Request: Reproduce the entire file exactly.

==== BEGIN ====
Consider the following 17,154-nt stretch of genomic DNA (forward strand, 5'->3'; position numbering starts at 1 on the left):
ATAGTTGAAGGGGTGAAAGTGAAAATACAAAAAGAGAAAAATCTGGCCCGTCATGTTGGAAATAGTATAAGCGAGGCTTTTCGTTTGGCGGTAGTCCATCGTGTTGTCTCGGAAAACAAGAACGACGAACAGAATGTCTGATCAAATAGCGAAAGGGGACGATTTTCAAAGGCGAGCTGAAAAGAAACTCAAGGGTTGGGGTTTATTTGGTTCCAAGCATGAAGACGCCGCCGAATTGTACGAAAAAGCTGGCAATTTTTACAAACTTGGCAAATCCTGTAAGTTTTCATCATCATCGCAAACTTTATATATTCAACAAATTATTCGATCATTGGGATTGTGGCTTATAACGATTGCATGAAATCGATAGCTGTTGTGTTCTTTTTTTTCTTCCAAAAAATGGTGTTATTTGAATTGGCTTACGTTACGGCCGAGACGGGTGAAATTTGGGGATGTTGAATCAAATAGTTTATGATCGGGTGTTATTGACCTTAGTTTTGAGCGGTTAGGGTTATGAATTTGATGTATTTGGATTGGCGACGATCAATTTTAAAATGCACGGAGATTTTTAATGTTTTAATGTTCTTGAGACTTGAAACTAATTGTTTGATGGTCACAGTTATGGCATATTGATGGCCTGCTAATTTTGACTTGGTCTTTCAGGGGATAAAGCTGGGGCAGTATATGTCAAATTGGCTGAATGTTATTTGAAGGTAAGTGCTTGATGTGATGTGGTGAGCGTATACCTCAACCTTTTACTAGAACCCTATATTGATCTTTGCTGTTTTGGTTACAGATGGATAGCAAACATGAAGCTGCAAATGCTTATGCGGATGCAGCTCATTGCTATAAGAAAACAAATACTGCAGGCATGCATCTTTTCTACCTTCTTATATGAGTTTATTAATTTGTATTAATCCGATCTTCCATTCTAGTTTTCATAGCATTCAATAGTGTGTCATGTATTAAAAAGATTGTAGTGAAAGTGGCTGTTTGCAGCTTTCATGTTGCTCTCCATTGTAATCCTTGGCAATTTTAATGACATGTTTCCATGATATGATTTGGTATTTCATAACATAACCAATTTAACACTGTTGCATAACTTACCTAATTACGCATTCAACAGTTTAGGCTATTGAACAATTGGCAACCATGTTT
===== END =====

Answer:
Consider the following 17,154-nt stretch of genomic DNA (forward strand, 5'->3'; position numbering starts at 1 on the left):
ATAGTTGAAGGGGTGAAAGTGAAAATACAAAAAGAGAAAAATCTGGCCCGTCATGTTGGAAATAGTATAAGCGAGGCTTTTCGTTTGGCGGTAGTCCATCGTGTTGTCTCGGAAAACAAGAACGACGAACAGAATGTCTGATCAAATAGCGAAAGGGGACGATTTTCAAAGGCGAGCTGAAAAGAAACTCAAGGGTTGGGGTTTATTTGGTTCCAAGCATGAAGACGCCGCCGAATTGTACGAAAAAGCTGGCAATTTTTACAAACTTGGCAAATCCTGTAAGTTTTCATCATCATCGCAAACTTTATATATTCAACAAATTATTCGATCATTGGGATTGTGGCTTATAACGATTGCATGAAATCGATAGCTGTTGTGTTCTTTTTTTTCTTCCAAAAAATGGTGTTATTTGAATTGGCTTACGTTACGGCCGAGACGGGTGAAATTTGGGGATGTTGAATCAAATAGTTTATGATCGGGTGTTATTGACCTTAGTTTTGAGCGGTTAGGGTTATGAATTTGATGTATTTGGATTGGCGACGATCAATTTTAAAATGCACGGAGATTTTTAATGTTTTAATGTTCTTGAGACTTGAAACTAATTGTTTGATGGTCACAGTTATGGCATATTGATGGCCTGCTAATTTTGACTTGGTCTTTCAGGGGATAAAGCTGGGGCAGTATATGTCAAATTGGCTGAATGTTATTTGAAGGTAAGTGCTTGATGTGATGTGGTGAGCGTATACCTCAACCTTTTACTAGAACCCTATATTGATCTTTGCTGTTTTGGTTACAGATGGATAGCAAACATGAAGCTGCAAATGCTTATGCGGATGCAGCTCATTGCTATAAGAAAACAAATACTGCAGGCATGCATCTTTTCTACCTTCTTATATGAGTTTATTAATTTGTATTAATCCGATCTTCCATTCTAGTTTTCATAGCATTCAATAGTGTGTCATGTATTAAAAAGATTGTAGTGAAAGTGGCTGTTTGCAGCTTTCATGTTGCTCTCCATTGTAATCCTTGGCAATTTTAATGACATGTTTCCATGATATGATTTGGTATTTCATAACATAACCAATTTAACACTGTTGCATAACTTACCTAATTACGCATTCAACAGTTTAGGCTATTGAACAATTGGCAACCATGTTT